author = "{CAAR investigators} and N{\'u}{\~n}ez-Gil, {Iv{\'a}n J.} and Enrico Cerrato and M. Bollati and Luis Nombela-Franco and Bel{\'e}n Terol and Emilio Alfonso-Rodr{\'i}guez and {Camacho Freire}, {Santiago J.} and Villablanca, {Pedro A.} and {Amat Santos}, {Ignacio J.} and {de la Torre Hern{\'a}ndez}, {Jos{\'e} M.} and I. Pascual and Christoph Liebetrau and Benjam{\'i}n Camacho and M. Pavani and Juan Albistur and Latini, {Roberto Adriano} and Ferdinando Varbella and Jim{\'e}nez-D{\'i}az, {V{\'i}ctor Alfonso} and Davide Piraino and Massimo Mancone and Fernando Alfonso and Linares, {Jos{\'e} Antonio} and Ram{\'o}n Rodr{\'i}guez-Olivares and {Jim{\'e}nez Mazuecos}, {Jes{\'u}s M.} and {Palazuelos Molinero}, J. and {S{\'a}nchez-Grande Flecha}, Alejandro and Gomez-Hospital, {Joan Antoni} and Alfonso Ielasi and {\'I}{\~n}igo Lozano and Pierluigi Omed{\`e} and Rodrigo Bagur and Fabrizio Ugo and Massimo Medda and Louka, {Boshra F.} and Petr Kala and Javier Escaned and Daniel Bautista and Gisela Feltes and P. Salinas and Mohamad Alkhouli and Carlos Macaya and Antonio Fern{\'a}ndez-Ortiz and Ben{\'i}tez, {Piter Mart{\'i}nez} and Menchero, {Antonio Gomez} and Jimenez, {Javier Le{\'o}n} and Fernandez, {Jos{\'e} Francisco D{\'i}az} and Mohammed Makkiya and Nurilign Bulcha and Sarabjeet Suri and Harish Ramakrishna",
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T1 - Coronary artery aneurysms, insights from the international coronary artery aneurysm registry (CAAR)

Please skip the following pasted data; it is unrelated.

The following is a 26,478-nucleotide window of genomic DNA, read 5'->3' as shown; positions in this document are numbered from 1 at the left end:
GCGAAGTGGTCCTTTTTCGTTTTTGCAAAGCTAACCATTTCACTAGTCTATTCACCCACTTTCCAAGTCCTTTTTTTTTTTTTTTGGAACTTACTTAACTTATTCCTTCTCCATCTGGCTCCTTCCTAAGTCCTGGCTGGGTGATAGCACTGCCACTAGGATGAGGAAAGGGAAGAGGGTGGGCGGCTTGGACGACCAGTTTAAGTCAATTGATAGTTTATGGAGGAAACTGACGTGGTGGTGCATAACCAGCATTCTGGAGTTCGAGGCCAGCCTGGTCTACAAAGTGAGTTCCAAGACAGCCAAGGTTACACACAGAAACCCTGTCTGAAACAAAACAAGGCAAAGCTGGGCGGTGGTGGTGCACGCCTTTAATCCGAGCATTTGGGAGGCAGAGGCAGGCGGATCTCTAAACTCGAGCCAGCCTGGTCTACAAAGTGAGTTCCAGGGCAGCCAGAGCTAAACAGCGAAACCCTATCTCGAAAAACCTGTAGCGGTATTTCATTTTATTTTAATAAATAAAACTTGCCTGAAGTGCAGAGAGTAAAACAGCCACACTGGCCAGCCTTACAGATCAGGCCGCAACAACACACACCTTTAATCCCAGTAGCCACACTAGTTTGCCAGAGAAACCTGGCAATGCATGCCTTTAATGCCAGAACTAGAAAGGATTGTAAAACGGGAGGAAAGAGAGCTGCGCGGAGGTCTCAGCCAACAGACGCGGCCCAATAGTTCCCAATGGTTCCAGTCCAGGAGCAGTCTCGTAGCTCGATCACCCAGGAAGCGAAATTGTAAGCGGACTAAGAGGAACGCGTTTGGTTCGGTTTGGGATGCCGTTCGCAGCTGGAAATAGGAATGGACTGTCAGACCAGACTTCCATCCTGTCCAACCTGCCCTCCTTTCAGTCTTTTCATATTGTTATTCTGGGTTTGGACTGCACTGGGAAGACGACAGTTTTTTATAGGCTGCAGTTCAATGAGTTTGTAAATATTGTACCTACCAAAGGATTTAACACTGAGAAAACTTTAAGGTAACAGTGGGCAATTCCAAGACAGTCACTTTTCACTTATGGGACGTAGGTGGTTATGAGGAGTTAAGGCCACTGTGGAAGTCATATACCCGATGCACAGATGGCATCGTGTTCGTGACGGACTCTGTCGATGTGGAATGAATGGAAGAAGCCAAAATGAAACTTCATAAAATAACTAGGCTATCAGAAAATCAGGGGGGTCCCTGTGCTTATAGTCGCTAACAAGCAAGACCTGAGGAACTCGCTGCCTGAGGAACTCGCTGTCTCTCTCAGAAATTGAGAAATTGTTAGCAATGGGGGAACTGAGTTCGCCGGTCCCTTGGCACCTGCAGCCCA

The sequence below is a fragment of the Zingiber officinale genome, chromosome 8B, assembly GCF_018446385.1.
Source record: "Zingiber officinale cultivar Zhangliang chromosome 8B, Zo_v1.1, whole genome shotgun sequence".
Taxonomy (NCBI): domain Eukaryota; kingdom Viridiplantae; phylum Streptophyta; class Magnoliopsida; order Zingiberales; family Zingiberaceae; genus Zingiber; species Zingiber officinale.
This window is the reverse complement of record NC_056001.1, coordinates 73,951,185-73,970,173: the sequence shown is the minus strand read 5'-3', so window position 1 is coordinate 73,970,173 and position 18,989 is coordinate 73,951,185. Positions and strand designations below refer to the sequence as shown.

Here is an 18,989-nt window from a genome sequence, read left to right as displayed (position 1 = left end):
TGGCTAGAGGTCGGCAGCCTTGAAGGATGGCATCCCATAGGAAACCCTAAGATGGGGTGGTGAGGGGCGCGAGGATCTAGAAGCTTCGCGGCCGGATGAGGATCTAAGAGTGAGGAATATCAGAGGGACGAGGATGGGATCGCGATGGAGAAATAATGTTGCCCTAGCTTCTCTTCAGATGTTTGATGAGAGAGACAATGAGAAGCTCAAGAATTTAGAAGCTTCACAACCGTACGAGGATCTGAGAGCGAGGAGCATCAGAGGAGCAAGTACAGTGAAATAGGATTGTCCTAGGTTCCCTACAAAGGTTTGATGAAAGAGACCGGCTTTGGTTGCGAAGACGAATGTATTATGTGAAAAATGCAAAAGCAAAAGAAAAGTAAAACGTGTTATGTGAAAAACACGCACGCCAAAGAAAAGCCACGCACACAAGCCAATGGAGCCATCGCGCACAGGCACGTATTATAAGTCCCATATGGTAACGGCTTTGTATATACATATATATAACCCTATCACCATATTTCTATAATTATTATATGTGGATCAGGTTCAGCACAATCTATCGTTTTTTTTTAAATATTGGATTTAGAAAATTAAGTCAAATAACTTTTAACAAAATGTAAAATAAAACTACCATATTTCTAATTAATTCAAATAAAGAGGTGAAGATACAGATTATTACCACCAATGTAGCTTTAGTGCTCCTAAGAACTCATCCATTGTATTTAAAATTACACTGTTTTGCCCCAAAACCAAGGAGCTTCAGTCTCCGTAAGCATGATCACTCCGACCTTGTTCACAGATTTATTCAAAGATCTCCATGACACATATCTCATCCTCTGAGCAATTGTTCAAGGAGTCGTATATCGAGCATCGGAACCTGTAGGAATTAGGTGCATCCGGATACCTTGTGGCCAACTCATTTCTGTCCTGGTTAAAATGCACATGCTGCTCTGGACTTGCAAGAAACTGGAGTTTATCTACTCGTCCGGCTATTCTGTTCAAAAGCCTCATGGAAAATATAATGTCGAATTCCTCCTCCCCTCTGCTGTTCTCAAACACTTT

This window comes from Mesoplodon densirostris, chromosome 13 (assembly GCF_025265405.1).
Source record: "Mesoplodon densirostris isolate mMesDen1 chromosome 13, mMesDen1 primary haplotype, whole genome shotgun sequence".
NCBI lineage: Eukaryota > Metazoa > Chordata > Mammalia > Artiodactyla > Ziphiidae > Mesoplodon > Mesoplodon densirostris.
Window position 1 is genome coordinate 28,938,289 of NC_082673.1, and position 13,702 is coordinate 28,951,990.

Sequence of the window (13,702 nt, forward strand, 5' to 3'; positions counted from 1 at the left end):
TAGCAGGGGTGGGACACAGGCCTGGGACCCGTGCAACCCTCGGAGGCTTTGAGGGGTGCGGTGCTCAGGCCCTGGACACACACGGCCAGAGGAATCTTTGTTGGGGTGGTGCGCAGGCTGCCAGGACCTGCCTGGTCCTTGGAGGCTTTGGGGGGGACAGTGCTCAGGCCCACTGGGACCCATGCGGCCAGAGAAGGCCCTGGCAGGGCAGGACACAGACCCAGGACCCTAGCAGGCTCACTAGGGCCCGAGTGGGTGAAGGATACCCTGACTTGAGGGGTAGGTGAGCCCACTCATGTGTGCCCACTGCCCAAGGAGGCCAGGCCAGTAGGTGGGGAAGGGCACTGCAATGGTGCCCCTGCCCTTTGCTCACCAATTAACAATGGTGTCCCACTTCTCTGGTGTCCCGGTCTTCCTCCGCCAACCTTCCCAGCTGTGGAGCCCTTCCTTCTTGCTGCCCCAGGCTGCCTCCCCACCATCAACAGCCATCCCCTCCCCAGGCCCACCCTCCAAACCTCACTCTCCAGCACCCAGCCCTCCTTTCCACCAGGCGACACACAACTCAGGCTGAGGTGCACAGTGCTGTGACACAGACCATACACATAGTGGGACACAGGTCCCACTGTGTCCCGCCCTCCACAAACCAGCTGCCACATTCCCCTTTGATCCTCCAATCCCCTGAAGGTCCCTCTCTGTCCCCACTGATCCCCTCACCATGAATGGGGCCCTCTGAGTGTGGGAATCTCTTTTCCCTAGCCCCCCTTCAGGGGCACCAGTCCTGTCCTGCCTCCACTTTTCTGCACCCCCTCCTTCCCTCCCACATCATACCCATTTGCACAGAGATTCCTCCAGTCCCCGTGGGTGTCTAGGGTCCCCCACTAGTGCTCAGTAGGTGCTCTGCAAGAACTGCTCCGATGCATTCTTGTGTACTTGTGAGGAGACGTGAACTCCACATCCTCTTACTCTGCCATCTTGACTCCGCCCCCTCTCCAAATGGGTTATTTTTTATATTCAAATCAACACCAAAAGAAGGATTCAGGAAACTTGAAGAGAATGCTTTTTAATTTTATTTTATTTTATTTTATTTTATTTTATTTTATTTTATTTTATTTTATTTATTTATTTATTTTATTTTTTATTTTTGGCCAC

AU - CAAR investigators

AU - Núñez-Gil, Iván J.

AU - Cerrato, Enrico

AU - Bollati, M.

AU - Nombela-Franco, Luis

AU - Terol, Belén

AU - Alfonso-Rodríguez, Emilio

AU - Camacho Freire, Santiago J.

AU - Villablanca, Pedro A.

AU - Amat Santos, Ignacio J.

AU - de la Torre Hernández, José M.

AU - Pascual, I.

AU - Liebetrau, Christoph

AU - Camacho, Benjamín

AU - Pavani, M.

AU - Albistur, Juan

AU - Latini, Roberto Adriano

AU - Varbella, Ferdinando

AU - Jiménez-Díaz, Víctor Alfonso

AU - Piraino, Davide

AU - Mancone, Massimo

AU - Alfonso, Fernando

AU - Linares, José Antonio

AU - Rodríguez-Olivares, Ramón

AU - Jiménez Mazuecos, Jesús M.

AU - Palazuelos Molinero, J.

AU - Sánchez-Grande Flecha, Alejandro

AU - Gomez-Hospital, Joan Antoni

AU - Ielasi, Alfonso

AU - Lozano, Íñigo

AU - Omedè, Pierluigi

AU - Bagur, Rodrigo

AU - Ugo, Fabrizio

AU - Medda, Massimo

AU - Louka, Boshra F.

AU - Kala, Petr

AU - Escaned, Javier

AU - Bautista, Daniel

AU - Feltes, Gisela

AU - Salinas, P.

AU - Alkhouli, Mohamad

AU - Macaya, Carlos

AU - Fernández-Ortiz, Antonio

AU - Benítez, Piter Martínez

AU - Menchero, Antonio Gomez

AU - Jimenez, Javier León

AU - Fernandez, José Francisco Díaz

AU - Makkiya, Mohammed

AU - Bulcha, Nurilign

AU - Suri, Sarabjeet

AU - Ramakrishna, Harish

PY - 2019/1/1

Y1 - 2019/1/1